Ghana's Junk Status: Speed up IMF engagement - Financial Advisor tells Government

President Nana Addo Dankwa Akufo Addo And Ken Ofori Atta Ken Ofori-Atta, Finance Minister and President Akufo-Addo (right)

Tue, 27 Sep 2022 Source: starrfm.com.gh

A Partner and Financial Advisory Leader at Deloitte Ghana, Yaw Appiah Lartey has advised the government to accelerate the negotiation with the International Monetary Fund (IMF).

His comment comes after Fitch Ratings downgraded Ghana’s Long-Term Local- and Foreign-Currency Issuer Default Ratings (IDRs) to ‘CC’, from ‘CCC’.

Fitch Ratings said Ghana’s high level of credit risk following the downgrade to CC reflects the increased likelihood that the country will pursue a debt restructuring as interest costs surge.

Speaking on Morning Starr with Francis Abban Monday, Mr. Lartey indicated that speeding up negotiations with the IMF amidst the worsening economic conditions can bring in some immediate funds to cushion the economy.

In the quest to restructure the country’s debts and rebuild an economy ravaged by mismanagement and COVID-19, Appiah Lartey said “the first thing that Ghana should do is to accelerate the engagement with IMF.”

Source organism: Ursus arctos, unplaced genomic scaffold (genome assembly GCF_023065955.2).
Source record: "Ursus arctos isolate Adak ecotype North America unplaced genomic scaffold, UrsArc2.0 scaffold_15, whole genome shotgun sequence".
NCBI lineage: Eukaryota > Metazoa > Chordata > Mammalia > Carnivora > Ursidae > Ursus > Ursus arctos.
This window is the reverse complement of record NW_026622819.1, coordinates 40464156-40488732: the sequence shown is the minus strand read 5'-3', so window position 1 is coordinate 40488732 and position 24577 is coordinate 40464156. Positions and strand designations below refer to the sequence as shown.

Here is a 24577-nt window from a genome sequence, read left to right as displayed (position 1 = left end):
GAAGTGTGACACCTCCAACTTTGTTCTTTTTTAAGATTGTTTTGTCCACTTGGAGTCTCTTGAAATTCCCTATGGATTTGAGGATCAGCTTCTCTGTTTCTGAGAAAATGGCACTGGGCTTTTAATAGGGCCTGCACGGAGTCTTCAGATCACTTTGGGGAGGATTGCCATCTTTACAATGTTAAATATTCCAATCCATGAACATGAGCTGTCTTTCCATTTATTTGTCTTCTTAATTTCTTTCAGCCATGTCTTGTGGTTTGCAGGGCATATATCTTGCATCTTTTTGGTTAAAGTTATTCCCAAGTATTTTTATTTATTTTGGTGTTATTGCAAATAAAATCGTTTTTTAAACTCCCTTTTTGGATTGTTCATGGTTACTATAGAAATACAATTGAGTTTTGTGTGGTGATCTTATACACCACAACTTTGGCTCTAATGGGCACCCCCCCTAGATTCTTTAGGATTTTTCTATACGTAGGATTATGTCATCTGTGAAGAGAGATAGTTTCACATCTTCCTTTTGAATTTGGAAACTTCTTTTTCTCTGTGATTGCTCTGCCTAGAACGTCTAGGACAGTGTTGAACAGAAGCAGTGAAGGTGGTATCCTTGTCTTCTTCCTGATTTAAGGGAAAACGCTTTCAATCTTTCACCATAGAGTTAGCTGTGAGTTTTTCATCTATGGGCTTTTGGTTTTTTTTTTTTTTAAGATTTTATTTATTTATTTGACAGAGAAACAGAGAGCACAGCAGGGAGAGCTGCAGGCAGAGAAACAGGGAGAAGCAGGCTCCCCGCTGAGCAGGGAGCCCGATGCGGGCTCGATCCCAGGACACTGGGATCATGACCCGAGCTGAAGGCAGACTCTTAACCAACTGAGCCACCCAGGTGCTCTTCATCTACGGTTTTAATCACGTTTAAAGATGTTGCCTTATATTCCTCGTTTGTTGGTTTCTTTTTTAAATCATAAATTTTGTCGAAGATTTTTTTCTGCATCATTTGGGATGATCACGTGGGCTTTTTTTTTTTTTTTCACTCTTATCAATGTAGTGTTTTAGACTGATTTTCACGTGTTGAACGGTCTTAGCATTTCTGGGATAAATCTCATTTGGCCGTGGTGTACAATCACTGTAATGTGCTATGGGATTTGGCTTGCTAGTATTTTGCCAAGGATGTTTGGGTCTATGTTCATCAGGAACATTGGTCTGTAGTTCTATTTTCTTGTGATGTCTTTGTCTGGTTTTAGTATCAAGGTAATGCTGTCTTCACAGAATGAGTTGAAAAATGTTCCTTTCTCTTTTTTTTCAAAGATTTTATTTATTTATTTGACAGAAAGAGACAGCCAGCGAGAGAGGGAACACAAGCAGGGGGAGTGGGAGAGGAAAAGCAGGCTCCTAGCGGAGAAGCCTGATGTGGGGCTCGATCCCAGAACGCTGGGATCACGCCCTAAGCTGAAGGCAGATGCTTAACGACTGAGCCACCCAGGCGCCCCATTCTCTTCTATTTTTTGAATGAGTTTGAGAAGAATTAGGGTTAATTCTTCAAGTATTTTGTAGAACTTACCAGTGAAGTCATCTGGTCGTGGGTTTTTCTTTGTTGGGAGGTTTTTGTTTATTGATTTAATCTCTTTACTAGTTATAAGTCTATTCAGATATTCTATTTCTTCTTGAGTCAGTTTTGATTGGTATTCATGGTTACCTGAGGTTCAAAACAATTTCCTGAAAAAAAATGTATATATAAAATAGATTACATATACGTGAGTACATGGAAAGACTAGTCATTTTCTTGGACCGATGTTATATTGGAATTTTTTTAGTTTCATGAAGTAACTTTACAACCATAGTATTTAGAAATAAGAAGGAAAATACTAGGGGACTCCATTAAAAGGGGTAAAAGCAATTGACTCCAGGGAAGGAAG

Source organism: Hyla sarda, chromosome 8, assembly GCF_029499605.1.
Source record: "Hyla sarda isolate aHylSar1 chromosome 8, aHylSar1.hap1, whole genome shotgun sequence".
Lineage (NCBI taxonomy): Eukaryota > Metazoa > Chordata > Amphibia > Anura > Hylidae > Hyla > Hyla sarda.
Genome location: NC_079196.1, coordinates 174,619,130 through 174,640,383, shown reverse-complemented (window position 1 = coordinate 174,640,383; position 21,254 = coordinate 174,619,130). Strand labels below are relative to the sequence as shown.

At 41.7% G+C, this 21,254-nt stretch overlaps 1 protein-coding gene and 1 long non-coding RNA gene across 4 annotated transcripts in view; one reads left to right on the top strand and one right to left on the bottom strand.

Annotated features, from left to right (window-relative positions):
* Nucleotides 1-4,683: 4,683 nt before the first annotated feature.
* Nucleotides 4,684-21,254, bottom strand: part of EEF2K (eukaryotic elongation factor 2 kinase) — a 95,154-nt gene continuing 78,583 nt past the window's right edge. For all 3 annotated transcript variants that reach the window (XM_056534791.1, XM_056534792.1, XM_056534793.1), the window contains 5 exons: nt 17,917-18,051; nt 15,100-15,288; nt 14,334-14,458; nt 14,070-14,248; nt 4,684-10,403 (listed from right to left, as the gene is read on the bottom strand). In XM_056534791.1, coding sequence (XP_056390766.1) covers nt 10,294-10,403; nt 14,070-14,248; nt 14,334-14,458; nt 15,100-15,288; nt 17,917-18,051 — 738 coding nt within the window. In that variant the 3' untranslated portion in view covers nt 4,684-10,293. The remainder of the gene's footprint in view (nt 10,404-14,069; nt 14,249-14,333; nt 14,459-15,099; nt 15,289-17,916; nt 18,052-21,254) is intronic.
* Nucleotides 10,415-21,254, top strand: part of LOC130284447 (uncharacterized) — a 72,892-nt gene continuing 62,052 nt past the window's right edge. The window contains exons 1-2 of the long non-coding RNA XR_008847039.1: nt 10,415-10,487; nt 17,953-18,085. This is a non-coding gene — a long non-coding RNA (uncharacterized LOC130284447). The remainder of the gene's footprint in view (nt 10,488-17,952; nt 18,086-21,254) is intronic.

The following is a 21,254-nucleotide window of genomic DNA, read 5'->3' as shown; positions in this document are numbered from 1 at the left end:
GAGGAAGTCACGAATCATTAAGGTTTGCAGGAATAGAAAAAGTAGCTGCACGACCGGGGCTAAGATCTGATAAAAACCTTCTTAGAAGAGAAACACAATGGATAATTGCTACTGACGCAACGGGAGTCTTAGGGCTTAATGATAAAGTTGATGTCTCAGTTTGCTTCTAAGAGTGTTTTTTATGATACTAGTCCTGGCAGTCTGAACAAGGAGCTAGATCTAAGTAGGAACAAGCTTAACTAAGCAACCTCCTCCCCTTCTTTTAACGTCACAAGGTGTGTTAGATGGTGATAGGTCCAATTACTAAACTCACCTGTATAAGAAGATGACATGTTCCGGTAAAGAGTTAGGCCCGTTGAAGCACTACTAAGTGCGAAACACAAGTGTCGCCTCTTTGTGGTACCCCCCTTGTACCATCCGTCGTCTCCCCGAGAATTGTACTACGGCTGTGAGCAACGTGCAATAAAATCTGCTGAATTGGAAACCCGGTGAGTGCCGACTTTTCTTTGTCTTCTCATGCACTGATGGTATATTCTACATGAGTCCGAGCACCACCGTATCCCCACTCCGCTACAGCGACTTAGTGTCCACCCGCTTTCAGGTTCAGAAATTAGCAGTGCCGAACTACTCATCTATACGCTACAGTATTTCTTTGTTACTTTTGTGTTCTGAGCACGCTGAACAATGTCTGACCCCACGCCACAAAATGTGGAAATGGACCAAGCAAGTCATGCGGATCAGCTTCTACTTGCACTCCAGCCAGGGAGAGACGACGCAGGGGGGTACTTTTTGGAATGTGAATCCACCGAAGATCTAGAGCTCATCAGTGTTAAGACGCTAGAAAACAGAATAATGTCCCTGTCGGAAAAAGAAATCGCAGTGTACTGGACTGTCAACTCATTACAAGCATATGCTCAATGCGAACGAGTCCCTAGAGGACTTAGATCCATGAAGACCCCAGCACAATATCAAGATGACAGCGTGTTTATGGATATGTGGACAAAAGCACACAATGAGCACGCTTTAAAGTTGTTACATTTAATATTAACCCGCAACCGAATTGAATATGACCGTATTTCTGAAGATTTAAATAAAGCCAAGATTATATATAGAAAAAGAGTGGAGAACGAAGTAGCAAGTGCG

Citing the Zambia example as it recently secured 1.3 billion dollars from the IMF before its restructuring program, the Financial Advisor noted “So if you have some form of backup or liquidity support from the World Bank or some form of guarantee from the IMF at the time when you start the restructuring, it will be a much easier process. But if you go in a state where you do not have much liquidity when you start negotiating with these credit holders it will be difficult.

He added: “We saw this coming and unfortunately for us the local market is not that vibrant and the idea of the government using loan syndication using the local market or local commercial banks. As we speak the local major banks in Ghana have been downgraded,” Mr. Appiah Lartey stated.

He continued: “What that means is that these banks do not have a lot of liquidity to lend to the government anymore. So our situation has been worse and our public debt is rising and yet the liquidity to service those debts is not there. When you are rated triple C you have some elements of speculation.”

He described the government’s debt status as a junk one that needs some immediate liquidity to save the situation in order to avoid longer debt payments.

“It doesn’t mean that the government will not be able to pay but it will be much more difficult to pay. What that means is that the government will have to restructure to ensure that debts for a shorter or medium period are negotiated for a longer period.”

Source: starrfm.com.gh
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